Hope this helps!
Is this just for hearing aid professionals or for consumers too?
Steven - the Redux system is currently set up to be a service your hearing care professional can offer to patients. Send me a note at firstname.lastname@example.org and I’m happy to send your practitioner a device to trial at no cost.
I thought that vacuum can damage microphones and receivers
Thanks for the question/comment. Practices and hospitals using Redux have completed thousands of hearing aid, implant and hearable dries across the country without issue. In fact, we’re improving sound quality in more than 3 out of every 4 dries…and that includes some aids that were considered “dead” beforehand.
Redux has also been drying cellphones (which also have mics, receivers and lithium ion batteries) in thousands of locations for years without issue.
If there are any vacuum chamber data you’d like me to review, I’m happy to take a look!
You already own some nearly perfect, and perfectly free solutions. Your laptops, charging cell phones, or power supplies are all you need. For instance, my laptop power supply took my 85F phone to 106F in five minutes. 20F differential will dry most anything safely in a few minutes.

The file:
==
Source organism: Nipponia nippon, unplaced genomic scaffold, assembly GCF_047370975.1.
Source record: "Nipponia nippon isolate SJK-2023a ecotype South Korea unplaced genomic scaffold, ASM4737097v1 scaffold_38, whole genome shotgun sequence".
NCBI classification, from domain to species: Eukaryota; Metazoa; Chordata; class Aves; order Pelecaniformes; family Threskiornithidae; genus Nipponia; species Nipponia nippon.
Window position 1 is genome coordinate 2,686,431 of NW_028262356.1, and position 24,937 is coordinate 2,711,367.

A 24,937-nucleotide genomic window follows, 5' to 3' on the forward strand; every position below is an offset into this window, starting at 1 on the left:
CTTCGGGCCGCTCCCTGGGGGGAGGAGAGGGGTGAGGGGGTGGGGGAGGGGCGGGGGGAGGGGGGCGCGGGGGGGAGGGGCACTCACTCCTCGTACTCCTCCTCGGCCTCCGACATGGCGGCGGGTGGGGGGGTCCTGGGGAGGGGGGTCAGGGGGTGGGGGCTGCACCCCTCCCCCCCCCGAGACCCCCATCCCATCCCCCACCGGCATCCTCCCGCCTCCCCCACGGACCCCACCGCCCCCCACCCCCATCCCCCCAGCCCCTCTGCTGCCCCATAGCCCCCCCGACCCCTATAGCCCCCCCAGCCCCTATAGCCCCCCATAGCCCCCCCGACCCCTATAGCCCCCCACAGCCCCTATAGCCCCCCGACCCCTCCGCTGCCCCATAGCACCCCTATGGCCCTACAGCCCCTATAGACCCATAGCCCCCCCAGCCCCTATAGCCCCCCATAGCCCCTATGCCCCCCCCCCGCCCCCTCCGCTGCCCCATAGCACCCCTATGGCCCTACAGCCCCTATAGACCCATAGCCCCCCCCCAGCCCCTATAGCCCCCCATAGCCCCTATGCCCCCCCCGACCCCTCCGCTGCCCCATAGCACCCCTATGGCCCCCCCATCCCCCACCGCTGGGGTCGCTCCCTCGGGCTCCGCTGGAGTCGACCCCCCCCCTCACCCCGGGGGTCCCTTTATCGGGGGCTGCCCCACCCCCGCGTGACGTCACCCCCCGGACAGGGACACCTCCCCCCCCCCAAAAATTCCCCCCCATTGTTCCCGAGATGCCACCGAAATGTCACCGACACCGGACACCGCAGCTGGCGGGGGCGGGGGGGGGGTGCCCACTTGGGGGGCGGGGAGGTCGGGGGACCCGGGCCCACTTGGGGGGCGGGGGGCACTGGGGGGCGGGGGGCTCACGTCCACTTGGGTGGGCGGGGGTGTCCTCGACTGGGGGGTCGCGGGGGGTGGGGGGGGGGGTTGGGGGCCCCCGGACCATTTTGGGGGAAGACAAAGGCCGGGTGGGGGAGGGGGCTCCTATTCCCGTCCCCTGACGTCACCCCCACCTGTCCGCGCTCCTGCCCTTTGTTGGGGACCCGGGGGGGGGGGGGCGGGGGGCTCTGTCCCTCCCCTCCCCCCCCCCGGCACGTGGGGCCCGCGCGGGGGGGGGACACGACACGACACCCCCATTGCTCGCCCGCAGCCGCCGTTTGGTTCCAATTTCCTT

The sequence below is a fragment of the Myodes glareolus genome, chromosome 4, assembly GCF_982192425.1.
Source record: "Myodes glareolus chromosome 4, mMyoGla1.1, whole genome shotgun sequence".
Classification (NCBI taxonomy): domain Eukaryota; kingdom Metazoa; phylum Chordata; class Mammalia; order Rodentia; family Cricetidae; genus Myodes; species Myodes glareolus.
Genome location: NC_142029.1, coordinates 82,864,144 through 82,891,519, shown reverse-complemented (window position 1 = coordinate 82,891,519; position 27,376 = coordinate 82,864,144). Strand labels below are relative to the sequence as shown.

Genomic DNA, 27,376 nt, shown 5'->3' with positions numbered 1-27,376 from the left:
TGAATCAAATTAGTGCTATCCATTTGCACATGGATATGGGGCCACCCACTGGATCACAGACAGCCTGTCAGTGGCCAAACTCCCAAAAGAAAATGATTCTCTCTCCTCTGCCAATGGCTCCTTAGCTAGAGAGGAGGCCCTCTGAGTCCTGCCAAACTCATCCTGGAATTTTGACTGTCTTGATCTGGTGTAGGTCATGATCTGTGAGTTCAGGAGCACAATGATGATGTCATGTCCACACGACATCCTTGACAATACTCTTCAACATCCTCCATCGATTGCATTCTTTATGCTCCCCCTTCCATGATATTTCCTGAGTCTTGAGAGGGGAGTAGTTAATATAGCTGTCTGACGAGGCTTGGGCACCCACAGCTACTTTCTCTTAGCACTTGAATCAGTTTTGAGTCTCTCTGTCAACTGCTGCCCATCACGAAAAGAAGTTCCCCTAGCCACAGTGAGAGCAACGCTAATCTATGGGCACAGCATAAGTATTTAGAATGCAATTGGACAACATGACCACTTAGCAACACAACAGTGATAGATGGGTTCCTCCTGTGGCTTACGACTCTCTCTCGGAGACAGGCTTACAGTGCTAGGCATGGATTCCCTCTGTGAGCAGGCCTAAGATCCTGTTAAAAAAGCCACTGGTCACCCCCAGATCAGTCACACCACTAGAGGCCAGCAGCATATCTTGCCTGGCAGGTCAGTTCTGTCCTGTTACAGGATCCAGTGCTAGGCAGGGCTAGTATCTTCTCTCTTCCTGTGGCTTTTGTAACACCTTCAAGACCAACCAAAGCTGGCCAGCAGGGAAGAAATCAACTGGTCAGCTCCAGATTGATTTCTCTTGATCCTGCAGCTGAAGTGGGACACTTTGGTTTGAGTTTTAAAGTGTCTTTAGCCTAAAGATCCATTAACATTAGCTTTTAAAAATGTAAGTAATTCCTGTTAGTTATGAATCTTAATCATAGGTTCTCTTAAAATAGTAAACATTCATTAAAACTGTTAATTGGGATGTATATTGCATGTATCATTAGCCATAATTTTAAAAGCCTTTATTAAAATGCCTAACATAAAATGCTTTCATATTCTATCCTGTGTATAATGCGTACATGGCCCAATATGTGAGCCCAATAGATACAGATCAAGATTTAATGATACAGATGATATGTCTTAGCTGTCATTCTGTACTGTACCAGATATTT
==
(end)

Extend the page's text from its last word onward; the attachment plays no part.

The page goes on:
Laptops - Laptops are designed with active and/or passive cooling. Find the exit when the fan runs, and you should have a +120F air source to dry your HA within a minute. Above the keyboards, laptops efficiently vent 120F passive heat over a wide area. (Test drying a very damp tissue over your keyboard and it should dry within 5 minutes. Cover the keyboard and your HA with a dry tissue to dry faster. )
Power Supplies - Brick type power supplies for laptops and other devices generate and emit heat, even when not charging anything. (Save $$ - Find unused plugged in power supplies that are heating your air, which then has to either be cooled or costs more than other heat sources.) Find a handy low heat brick nearby to dry your HA, which generate +100F heat in the open, or more if partially covered with your HA under a tissue.
Yeah, Edison Awards are cool for complicated expensive solutions. But there should also be a Tesla Award for effective and free solutions.